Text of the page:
Streams

Did Torture Lead Us To bin Laden?

Wednesday, May 04, 2011

Welcome to Politics Bites, where every afternoon at It's A Free Country, we bring you the unmissable quotes from the morning's political conversations on WNYC. Today on the Brian Lehrer Show, Karen Greenberg, executive director of the Center on Law and Security at NYU, discussed the path that led the United States to Osama bin Laden and how interrogation led to critical information.

Reviving the debate

The New York Times headline reads "Bin Laden Raid Revives Debate on Value of Torture." Three days after the al Qaeda leader's demise, proponents and opponents of "enhanced interrogation techniques" are scrambling to score points.

Did torture lead us to bin Laden? The answer, if we ever get it, would either shore up the policies initiated by the Bush administration and ensure their continued use in counterterrorism efforts, or undermine them completely.

Karen Greenberg expects the latter.

It seems that the people who were originally pointed to, including Khalid Sheikh Mohammed, who had been tortured, giving leads was precisely the opposite. They never revealed this information, despite 183 waterboardings. It was in fact the detainees who were interrogated without enhanced interrogation techniques who helped find the path to bin Laden. You can't have it both ways; members of the Bush administration have decided to revive the torture debate, and I find it quite distasteful and against the facts, yet it seems to be getting some traction.

A story we'll never know

Greenberg doubts that waterboarding and other interrogation techniques produced the reliable information about Osama bin Laden's courier, which in turn led to the 9/11 mastermind's discovery. However, she expects that, as a consequence of our delicate international intelligence apparatus, most of these misgivings and uncertainties will remain just that. The torture debate is in fact a distraction, she said, from the complex and controversial inner workings of that system.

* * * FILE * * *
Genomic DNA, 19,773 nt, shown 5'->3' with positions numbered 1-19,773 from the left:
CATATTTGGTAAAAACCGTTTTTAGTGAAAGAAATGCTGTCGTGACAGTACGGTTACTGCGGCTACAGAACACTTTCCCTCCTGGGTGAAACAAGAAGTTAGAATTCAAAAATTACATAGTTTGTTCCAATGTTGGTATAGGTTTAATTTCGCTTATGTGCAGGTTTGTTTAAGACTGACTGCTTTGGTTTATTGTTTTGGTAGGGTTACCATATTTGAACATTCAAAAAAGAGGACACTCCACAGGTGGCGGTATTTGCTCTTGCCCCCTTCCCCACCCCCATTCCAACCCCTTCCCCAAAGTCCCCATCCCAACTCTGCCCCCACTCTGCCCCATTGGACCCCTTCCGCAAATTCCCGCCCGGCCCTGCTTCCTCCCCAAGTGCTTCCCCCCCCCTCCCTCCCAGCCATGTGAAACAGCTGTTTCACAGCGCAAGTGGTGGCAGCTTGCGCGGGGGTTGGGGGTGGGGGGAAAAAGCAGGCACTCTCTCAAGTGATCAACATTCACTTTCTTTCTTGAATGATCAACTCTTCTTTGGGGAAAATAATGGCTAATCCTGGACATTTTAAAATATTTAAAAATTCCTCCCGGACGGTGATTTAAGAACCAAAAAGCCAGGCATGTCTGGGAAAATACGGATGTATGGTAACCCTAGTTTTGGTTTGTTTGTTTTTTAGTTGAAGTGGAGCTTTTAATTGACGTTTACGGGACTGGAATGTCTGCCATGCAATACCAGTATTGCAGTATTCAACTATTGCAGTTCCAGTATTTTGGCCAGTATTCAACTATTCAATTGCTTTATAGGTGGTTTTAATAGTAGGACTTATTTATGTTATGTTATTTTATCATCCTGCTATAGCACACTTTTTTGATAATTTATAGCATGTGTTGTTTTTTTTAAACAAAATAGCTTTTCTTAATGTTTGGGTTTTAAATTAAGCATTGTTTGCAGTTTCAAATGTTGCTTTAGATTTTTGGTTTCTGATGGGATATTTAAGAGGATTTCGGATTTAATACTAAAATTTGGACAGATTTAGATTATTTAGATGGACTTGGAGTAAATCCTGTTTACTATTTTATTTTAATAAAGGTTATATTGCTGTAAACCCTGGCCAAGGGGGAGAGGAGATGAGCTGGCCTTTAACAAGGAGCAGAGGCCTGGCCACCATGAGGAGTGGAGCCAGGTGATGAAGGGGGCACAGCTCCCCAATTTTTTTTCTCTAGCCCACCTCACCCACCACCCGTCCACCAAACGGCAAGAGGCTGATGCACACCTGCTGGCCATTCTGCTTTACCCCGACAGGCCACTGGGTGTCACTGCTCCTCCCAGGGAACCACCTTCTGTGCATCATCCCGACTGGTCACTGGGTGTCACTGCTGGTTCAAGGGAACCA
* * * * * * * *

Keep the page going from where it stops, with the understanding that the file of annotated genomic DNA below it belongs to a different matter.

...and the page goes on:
I am pretty sure that we had other sources of information from the region, from intelligence services that coordinated domestically and internationally to find these people, to find the courier. Putting it all on Guantanamo Bay and torture is sort of a script that could have been written well ahead of time, but not one that may be relevant. This is the kind of story that intelligence services, the CIA, aren't going to tell us. Probably for good reason: how they got information outside of Guantanamo is probably very complicated and within a lot of legal gray areas, which is what covert operations are about. The focus on Guantanamo Bay takes focus off of what actually may have happened.

Logical gymnastics

To hear proponents of torture tell it, American intelligence agencies were able to single out bin Laden's courier based on what detainees didn't tell them. The narrative is that the individual in question was on the government's radar, and when detainees denied he was of any importance, that signaled that he was of importance.

A stretch? Karen Greenberg thinks so, and flatly denied that enhanced interrogation techniques were useful when they produced denials of accurate information.

That seems to me proof that the use of our interrogation techniques would take us 10 years to figure out what kind of information was useful or not. The world of what they deny or don't say is infinite. It can't be that they left these things out or didn't corroborate it, and that's how we found these people. I don't understand how thats a logical narrative.

Guests:

Karen Greenberg

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Comments [43]

Zack Carusso from Marred Tree, AK